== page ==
We then reached out to people on social media, because at that time a lot of international students were studying there. We reached out to them, asking them what kind of support they needed and how we could help or be of assistance. Through those interactions, we also found other social media networks, including a Telegram group that had thousands of students and also volunteers who were talking to the students every day, sharing the best checkpoints to go to, the best border crossings to go to. People were sharing lots of information and lots of knowledge about the best course of action for those students. That’s really how we got involved. We reached out to people on social media because that was the only way that we were getting in contact with people for support.
JIA: What is important to know about these students, who come from across the African continent to better their own lives and their communities?
MA: The biggest issue right now is that many students can’t access legal temporary protection and consequently are not able to access education in Europe, as well as many of the social services and support that have been extended to people who are from Ukraine or people who are Ukrainian citizens.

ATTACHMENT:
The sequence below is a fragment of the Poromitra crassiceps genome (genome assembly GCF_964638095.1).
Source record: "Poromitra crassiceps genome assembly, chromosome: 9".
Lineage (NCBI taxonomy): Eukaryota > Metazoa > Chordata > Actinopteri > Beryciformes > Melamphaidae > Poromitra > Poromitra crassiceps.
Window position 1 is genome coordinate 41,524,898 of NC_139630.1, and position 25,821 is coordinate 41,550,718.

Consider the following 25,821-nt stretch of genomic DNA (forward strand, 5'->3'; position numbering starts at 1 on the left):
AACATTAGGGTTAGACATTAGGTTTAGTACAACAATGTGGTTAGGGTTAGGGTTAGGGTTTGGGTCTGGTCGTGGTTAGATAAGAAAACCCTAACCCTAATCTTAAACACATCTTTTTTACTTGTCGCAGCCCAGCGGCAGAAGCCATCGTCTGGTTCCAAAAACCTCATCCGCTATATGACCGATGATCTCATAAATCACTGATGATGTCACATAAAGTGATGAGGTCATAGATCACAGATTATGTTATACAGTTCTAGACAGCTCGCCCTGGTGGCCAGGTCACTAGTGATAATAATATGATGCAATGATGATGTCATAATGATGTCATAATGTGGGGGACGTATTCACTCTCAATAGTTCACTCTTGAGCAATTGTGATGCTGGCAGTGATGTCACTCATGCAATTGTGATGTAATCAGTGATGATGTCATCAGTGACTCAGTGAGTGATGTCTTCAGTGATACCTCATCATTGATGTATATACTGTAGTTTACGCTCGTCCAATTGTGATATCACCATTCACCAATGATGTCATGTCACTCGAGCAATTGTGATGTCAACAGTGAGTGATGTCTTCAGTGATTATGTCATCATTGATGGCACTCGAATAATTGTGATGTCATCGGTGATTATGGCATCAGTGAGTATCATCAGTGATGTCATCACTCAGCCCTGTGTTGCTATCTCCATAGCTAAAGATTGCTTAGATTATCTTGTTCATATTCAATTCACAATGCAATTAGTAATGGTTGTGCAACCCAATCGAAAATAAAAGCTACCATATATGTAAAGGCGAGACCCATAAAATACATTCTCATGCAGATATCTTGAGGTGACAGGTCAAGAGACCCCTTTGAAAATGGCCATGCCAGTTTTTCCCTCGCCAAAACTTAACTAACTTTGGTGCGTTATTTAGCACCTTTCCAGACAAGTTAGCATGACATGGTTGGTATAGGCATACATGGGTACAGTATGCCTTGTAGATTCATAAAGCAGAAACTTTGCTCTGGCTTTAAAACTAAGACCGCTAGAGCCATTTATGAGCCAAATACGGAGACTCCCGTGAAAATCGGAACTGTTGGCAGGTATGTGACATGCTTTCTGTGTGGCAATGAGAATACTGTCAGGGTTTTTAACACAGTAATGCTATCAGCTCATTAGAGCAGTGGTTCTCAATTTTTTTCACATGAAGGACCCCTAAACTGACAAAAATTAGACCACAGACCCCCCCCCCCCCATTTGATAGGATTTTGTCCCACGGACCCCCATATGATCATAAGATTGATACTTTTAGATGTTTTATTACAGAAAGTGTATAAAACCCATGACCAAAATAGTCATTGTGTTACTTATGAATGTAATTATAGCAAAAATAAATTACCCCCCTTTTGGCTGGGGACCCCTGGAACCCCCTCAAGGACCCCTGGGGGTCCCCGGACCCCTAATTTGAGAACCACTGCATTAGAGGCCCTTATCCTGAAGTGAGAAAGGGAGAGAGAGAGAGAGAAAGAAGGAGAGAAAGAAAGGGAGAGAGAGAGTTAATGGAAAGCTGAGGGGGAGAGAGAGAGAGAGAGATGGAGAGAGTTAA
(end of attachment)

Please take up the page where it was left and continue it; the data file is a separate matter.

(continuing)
It is also important to realize that many of these students have been displaced twice. There are students from the Congo, from western Cameroon, from Sierra Leone, from Liberia—who fled one war and now are experiencing another. The reason I say this is because many of the policies and decisions made around these people have not had the historical context or the historical lens needed to understand the situation that third-country nationals like themselves are in. Frequently, I hear this narrative that students can always go back to their home countries or to a place like Ghana, and while that may be technically true, the reality is that people made that decision to leave, not because they wanted to leave, but because they felt like they had to leave. There is one student we work with who left Nigeria because of gang violence, because he could no longer go to school without feeling like his life was in danger. There are also people leaving because they have many siblings and family members who depend on them. Now they’re here: they came to Europe and went to Ukraine to study and hopefully find income to support their family members who do not have the means to get an education. Now they’re here, and they’re stuck and don’t know what to do, because to go home would be as if they’ve thrown their entire life away.